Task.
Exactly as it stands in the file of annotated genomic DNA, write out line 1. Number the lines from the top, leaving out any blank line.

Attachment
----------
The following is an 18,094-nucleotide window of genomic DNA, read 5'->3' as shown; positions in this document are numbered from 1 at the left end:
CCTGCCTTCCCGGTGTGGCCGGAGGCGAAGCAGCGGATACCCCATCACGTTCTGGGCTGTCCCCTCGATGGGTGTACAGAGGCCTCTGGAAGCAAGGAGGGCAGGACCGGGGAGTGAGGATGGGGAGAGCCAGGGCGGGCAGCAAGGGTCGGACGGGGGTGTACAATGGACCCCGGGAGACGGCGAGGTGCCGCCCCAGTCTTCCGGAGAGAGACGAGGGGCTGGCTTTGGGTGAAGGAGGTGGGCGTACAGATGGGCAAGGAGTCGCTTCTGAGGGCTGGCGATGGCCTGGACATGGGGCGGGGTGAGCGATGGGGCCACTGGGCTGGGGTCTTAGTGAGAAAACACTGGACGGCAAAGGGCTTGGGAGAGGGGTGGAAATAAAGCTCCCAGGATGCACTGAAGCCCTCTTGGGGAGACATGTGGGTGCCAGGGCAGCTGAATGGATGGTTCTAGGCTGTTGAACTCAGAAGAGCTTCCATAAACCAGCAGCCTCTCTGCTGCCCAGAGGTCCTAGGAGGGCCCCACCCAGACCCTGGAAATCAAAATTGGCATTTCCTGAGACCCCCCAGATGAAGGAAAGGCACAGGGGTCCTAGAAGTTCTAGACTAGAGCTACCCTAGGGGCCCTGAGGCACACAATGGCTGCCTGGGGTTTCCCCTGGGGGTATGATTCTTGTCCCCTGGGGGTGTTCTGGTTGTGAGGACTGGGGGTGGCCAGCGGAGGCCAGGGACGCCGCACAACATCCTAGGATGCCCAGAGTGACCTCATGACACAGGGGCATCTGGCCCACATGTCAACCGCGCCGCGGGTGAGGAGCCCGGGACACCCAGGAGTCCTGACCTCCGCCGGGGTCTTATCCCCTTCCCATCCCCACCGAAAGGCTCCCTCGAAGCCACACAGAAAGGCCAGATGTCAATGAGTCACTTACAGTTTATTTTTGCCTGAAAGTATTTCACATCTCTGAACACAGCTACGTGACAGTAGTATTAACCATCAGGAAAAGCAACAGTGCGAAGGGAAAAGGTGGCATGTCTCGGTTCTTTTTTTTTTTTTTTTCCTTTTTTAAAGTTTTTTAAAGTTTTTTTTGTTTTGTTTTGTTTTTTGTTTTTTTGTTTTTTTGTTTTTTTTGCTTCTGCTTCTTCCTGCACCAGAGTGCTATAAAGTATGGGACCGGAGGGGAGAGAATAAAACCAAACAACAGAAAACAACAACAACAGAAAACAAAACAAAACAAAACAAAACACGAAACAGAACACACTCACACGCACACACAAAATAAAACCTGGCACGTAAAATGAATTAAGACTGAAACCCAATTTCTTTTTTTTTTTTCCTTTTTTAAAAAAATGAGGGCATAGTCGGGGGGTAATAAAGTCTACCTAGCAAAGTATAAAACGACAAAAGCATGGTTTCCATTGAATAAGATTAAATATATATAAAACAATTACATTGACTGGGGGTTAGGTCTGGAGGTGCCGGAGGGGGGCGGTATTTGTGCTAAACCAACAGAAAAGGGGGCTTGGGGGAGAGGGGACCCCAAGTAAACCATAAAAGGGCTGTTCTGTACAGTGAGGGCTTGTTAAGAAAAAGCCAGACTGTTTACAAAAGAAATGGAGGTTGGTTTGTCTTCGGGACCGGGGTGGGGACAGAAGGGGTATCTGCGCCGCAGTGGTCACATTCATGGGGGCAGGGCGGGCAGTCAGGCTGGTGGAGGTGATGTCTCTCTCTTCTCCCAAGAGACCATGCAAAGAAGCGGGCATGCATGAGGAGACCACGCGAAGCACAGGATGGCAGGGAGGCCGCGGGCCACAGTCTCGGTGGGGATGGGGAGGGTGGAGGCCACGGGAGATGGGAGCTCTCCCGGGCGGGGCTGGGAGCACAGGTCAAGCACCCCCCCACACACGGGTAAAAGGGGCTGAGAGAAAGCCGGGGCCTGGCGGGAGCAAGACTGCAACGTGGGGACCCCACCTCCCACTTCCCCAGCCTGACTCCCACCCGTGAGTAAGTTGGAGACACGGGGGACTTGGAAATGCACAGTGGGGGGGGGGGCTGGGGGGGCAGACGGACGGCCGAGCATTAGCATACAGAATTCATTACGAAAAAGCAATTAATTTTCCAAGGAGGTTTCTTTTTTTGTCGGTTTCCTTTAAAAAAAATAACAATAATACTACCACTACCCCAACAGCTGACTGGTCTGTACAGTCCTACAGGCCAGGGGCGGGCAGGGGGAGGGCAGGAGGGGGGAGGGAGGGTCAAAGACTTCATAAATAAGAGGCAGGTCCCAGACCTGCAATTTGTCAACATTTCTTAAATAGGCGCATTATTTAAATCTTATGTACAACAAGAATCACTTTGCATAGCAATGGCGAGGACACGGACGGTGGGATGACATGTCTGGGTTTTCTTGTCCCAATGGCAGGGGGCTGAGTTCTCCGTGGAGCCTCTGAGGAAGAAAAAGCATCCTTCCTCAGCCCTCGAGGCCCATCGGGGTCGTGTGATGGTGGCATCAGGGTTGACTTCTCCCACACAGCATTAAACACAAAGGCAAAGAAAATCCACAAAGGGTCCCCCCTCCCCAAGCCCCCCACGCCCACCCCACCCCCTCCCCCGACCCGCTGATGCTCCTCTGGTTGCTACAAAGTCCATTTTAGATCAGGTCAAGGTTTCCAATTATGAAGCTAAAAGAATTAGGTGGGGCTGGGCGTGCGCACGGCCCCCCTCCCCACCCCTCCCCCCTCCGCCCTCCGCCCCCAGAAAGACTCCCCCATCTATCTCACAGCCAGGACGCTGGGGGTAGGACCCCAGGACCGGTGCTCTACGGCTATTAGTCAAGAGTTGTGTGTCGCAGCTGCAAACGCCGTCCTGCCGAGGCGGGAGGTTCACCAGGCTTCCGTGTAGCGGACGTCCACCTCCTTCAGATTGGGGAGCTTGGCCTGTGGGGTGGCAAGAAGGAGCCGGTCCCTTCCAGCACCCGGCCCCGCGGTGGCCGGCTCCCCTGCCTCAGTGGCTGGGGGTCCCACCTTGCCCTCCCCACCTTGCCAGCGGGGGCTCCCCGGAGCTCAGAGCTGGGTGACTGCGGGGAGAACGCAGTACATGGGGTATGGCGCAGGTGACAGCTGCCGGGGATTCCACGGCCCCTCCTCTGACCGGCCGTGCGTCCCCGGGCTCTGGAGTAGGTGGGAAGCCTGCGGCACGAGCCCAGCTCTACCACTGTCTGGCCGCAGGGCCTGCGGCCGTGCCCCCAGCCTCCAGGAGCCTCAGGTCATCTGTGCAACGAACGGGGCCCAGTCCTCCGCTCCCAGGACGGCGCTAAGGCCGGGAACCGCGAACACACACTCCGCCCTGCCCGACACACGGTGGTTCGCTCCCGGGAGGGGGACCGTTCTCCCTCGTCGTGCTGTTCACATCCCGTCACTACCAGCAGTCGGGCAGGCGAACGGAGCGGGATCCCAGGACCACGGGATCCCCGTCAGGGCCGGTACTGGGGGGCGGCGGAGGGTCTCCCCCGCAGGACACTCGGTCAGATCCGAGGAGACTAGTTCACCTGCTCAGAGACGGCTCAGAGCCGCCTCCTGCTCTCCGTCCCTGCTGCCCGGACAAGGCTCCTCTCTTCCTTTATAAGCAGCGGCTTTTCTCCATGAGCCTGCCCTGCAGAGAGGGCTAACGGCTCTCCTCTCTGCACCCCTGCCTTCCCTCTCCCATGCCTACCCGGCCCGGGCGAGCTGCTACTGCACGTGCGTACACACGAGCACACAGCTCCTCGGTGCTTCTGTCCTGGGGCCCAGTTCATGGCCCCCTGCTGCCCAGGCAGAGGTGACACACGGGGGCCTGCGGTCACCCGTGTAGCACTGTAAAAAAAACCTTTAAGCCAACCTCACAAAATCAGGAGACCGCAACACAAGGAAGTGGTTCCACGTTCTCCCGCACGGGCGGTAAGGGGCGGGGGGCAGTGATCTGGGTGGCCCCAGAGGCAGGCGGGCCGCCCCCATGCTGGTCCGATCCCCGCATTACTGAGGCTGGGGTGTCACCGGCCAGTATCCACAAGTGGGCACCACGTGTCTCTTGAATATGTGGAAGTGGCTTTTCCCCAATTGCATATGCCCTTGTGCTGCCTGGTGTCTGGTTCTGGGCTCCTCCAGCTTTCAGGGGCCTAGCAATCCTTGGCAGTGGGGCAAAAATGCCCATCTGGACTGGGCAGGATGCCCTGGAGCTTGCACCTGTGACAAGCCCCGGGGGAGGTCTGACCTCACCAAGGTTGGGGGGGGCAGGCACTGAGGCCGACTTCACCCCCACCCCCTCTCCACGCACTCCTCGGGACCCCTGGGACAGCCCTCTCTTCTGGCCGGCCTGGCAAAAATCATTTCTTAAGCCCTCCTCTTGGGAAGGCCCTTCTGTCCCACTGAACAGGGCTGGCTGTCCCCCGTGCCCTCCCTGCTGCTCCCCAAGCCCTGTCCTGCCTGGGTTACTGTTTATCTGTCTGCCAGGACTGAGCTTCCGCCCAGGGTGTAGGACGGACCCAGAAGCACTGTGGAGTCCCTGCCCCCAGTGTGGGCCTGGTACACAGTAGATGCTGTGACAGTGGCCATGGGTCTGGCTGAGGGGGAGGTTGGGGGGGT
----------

The following is an 18,094-nucleotide window of genomic DNA, read 5'->3' as shown; positions in this document are numbered from 1 at the left end: